“I don’t see it [Westdale] as a negative,” Mr. Swartzendruber added. “If it draws eyeballs to Cedar Rapids, it’s good. We’ll put our site up against anybody’s.”
The initial leasing stage at a variety of retail developments has potential to build momentum for Cedar Rapids, according to Ms. Almoayed.
“It’s a snowball effect,” she said. “When you have certain retailers locating in a community, it tends to bring other retailers.”
While the new developments are likely to absorb much of the new retail coming to the northeast quadrant in the next year or two, some existing properties also have promise. The owner of an 8,500-square-foot office building at Blairs Ferry Road and Council Street vacated in November by State Farm Insurance put the property up for lease, and it’s already attracting a fair amount of attention for purchase redevelopment, according to Jim Angstman, who’s representing the property for Gibbs Lamb Drown.
Senior living projects
The development of more than $11 million in new senior living units at the Marion end of Blairs Ferry probably isn’t closely related to the area’s retail development boom, said Tom Treharne, planning and development director for the city of Marion.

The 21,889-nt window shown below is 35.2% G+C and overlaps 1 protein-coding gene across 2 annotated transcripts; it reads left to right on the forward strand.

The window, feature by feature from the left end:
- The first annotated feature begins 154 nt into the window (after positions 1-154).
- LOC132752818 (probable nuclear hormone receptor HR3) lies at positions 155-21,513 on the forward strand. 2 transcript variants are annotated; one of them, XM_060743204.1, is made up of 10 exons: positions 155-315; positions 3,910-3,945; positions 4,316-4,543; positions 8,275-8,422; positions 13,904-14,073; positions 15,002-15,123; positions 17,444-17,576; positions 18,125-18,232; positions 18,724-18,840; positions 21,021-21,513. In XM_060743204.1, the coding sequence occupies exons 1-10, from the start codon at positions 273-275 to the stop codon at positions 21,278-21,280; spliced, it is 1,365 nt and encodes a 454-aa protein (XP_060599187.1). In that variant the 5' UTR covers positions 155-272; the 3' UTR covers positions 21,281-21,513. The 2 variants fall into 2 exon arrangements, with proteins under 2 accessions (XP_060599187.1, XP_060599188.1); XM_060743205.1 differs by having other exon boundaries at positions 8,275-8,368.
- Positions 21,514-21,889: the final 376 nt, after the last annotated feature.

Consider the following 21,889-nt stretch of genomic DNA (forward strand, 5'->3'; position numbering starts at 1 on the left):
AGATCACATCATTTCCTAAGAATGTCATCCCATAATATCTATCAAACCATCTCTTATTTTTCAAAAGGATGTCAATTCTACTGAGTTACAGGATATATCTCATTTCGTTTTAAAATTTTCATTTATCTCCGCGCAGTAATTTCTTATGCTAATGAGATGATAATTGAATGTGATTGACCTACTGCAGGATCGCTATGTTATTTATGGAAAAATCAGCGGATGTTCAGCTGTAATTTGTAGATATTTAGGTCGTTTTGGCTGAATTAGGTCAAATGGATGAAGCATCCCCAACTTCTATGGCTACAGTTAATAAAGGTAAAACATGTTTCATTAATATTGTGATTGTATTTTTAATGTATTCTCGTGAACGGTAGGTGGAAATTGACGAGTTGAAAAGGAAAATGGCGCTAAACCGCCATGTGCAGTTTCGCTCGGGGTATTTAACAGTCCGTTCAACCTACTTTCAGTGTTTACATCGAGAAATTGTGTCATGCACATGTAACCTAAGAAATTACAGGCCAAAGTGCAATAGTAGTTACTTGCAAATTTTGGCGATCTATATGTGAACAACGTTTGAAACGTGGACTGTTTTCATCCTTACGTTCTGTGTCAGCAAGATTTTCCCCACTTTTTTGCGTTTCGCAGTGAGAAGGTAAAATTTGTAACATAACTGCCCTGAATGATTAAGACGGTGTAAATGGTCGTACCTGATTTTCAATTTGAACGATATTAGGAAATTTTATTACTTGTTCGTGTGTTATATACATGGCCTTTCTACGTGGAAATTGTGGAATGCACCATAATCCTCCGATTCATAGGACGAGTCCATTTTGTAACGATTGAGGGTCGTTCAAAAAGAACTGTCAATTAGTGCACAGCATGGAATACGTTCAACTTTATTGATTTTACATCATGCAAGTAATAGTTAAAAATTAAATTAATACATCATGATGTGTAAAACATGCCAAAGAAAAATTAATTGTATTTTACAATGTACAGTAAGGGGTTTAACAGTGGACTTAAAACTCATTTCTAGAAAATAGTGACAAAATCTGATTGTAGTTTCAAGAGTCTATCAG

The Blairs Ferry Senior project under development by Landover Corp. and TWG Development LLC at 830 Blairs Ferry Road will have 57 units of affordable housing for seniors 55 and older. The Arbor at Lindale Trail project at 1362 Blairs Ferry Road, developed by Full Circle Communities Inc. and Iceberg Development Group, will have 60 affordable units for seniors 55 and older, and 10 market-rate units.
Mr. Treharne said he believed both developers simply needed ready-to-go sites after being awarded tax credits, which have to be used within a specific time window. The Arbors backs onto a new recreational trail, and Blairs Ferry Senior is conveniently located near Marion’s Thomas Park.
Still, it couldn’t have hurt that the city had just completed a major reconstruction of Blairs Ferry Road from Seventh Avenue to Lindale Drive, which included a widening of the road surface and sidewalks.
“It’s a whole new road,” Mr. Treharne said.